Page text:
At least 15 killed in machete attacks as Kenyans vote in presidential election
At least 15 people were killed in attacks by machete-wielding gangs yesterday as Kenyans voted in large numbers in the first presidential election since a disputed 2007 poll unleashed weeks of tribal bloodshed.
Initial provisional results began trickling in moments after polls closed, showing Kenyan deputy prime minister Uhuru Kenyatta slightly ahead of prime minister Raila Odinga, with ballots in from 10 per cent of the polling stations, but it was still too early to predict the outcome.
Voting in the tight contest passed off largely peacefully across most of the east African nation, although many of its 14.3 million voters were caught in long queues. The electoral authority said early indications showed turnout at above 70 per cent.
Officials and candidates have made appeals to avoid a repeat of the rampages that erupted five years ago when disputes over the result fuelled clashes between tribal loyalists of rival candidates. More than 1,200 people were killed, shattering Kenya’s reputation as one of Africa’s most stable democracies and bringing its economy, sub-Saharan Africa’s fourth-largest, to a standstill.
Security officers killed
Just hours before voting began, at least nine security officers in the restive coastal region were hacked to death in two attacks, and six attackers were killed, regional police chief Aggrey Adoli said. Senior police officers blamed the attacks on a separatist movement, suggesting different motives to those that caused the post-2007 election ethnic killings that could limit their impact.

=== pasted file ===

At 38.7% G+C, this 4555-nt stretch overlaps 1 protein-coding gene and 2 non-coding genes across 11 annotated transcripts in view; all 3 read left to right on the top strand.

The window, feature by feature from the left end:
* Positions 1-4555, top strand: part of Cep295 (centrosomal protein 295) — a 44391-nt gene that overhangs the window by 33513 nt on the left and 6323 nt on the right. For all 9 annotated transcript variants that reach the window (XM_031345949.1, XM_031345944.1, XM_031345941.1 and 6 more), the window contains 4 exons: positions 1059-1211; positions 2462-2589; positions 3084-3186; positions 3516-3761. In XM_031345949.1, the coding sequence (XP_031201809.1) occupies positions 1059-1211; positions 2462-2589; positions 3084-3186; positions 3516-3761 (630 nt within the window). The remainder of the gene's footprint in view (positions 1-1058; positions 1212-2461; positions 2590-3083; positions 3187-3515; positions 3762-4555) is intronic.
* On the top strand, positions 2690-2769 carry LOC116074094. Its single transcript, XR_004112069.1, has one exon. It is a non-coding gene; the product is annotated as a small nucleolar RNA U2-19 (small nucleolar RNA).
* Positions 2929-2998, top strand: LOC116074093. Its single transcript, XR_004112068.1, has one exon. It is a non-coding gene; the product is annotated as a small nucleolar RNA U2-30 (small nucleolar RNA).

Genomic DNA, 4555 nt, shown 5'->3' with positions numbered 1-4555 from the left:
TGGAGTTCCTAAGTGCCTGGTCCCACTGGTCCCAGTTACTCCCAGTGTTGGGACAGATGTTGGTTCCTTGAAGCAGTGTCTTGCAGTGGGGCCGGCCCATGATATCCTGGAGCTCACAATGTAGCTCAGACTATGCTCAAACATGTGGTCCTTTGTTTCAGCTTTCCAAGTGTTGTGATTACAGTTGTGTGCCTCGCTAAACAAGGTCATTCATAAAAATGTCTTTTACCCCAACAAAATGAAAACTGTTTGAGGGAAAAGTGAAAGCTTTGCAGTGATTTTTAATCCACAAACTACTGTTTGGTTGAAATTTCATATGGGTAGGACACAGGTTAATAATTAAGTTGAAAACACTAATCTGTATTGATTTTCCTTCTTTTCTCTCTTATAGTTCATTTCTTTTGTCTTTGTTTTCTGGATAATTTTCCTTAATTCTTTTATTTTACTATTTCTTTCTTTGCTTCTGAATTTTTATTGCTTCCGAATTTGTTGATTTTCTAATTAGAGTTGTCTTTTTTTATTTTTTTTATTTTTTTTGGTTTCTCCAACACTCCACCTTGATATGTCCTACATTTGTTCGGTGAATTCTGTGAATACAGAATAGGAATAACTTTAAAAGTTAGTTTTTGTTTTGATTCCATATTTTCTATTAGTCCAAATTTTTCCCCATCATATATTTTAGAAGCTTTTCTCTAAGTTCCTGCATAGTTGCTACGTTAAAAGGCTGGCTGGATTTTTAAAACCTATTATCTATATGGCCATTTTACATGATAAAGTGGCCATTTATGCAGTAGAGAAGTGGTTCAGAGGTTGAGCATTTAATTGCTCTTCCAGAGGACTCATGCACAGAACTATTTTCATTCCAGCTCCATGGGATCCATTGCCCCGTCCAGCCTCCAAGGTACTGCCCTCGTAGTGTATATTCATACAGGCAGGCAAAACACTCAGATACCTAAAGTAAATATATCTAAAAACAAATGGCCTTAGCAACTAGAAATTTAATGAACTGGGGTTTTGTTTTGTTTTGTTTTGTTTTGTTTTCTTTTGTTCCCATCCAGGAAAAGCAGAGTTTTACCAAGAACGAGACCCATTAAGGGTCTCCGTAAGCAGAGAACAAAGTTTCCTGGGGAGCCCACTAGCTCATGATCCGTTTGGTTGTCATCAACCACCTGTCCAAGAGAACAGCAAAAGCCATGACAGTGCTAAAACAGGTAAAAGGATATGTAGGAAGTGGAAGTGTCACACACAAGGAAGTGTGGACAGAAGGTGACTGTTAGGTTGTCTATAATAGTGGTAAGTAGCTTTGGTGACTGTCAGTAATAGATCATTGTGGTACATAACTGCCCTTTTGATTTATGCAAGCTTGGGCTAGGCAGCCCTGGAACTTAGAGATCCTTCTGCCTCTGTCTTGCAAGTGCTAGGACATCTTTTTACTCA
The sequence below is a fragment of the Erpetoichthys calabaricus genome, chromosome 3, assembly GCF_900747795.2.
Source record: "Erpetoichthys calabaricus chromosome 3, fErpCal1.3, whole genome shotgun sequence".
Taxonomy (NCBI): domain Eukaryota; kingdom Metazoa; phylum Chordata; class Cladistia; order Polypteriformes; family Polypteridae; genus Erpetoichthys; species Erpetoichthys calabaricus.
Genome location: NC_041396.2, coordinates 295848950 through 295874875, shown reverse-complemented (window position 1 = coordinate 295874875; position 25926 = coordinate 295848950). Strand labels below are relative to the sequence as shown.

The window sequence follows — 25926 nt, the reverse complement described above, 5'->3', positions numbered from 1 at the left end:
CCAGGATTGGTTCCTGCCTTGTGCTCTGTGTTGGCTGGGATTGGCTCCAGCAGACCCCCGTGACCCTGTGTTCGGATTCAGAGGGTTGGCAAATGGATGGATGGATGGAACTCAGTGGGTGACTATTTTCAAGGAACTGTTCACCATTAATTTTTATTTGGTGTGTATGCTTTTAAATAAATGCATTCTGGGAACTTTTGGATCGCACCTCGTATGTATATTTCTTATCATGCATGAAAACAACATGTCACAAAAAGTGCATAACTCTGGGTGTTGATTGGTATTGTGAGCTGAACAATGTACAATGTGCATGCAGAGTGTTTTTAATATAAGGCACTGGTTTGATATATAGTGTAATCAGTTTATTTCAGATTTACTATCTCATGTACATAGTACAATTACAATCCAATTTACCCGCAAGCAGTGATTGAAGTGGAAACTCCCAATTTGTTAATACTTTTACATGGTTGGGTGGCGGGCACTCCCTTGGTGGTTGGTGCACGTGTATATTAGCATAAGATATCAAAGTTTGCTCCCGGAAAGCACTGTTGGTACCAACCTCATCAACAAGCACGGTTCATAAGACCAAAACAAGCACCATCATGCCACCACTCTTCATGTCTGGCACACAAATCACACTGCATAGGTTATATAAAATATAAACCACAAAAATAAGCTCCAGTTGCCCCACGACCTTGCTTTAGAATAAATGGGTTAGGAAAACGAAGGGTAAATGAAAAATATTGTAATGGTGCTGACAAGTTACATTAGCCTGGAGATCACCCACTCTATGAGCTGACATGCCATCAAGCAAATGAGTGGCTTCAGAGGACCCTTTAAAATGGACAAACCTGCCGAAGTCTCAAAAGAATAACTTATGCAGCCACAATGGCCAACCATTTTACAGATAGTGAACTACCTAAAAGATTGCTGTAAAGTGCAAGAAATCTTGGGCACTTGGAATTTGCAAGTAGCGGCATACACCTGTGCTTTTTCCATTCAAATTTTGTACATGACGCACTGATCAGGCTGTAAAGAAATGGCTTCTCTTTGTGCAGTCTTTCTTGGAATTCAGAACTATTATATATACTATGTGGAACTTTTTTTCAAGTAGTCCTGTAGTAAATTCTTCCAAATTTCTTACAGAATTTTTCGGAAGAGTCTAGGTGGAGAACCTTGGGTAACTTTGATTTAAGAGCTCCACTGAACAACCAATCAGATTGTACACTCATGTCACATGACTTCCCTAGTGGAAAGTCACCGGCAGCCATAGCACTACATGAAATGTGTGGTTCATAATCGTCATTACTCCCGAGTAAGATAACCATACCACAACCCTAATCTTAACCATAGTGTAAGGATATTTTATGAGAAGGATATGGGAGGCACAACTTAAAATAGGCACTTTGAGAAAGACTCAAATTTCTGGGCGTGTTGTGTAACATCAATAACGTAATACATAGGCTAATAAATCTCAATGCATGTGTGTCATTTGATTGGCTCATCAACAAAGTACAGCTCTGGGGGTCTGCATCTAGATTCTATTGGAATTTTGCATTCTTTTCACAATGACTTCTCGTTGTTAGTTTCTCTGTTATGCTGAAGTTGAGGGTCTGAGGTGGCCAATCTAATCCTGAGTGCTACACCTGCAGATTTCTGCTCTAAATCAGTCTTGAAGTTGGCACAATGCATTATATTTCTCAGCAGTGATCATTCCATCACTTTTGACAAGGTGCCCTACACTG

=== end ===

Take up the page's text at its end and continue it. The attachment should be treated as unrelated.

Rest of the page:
A suspected grenade attack yesterday at an election centre in the eastern town of Garissa near the Somali border caused panic among voters but no injuries, a government official said.
Two civilians were shot dead in Garissa on Sunday, while a bomb blast in the Mandera area near the border wounded four.
As in 2007, the race has come down to a high-stakes duel between two candidates, this time between Mr Kenyatta and Mr Odinga, the loser in 2007 to outgoing president Mwai Kibaki. Both contenders will depend heavily on votes from their tribes.
Concerns over Kenyatta
The US and western donors are worried about the stability of a nation that is an ally in the fight against militant Islam in the region. They are also concerned about how to respond to a victory for Mr Kenyatta, who faces International Criminal Court charges of orchestrating violence five years ago.
“If elected, we will be able to discharge our duties,” said his running mate, William Ruto, who also faces charges of crimes against humanity. “We shall co-operate with the court with a final intention of clearing our names.” – (Reuters)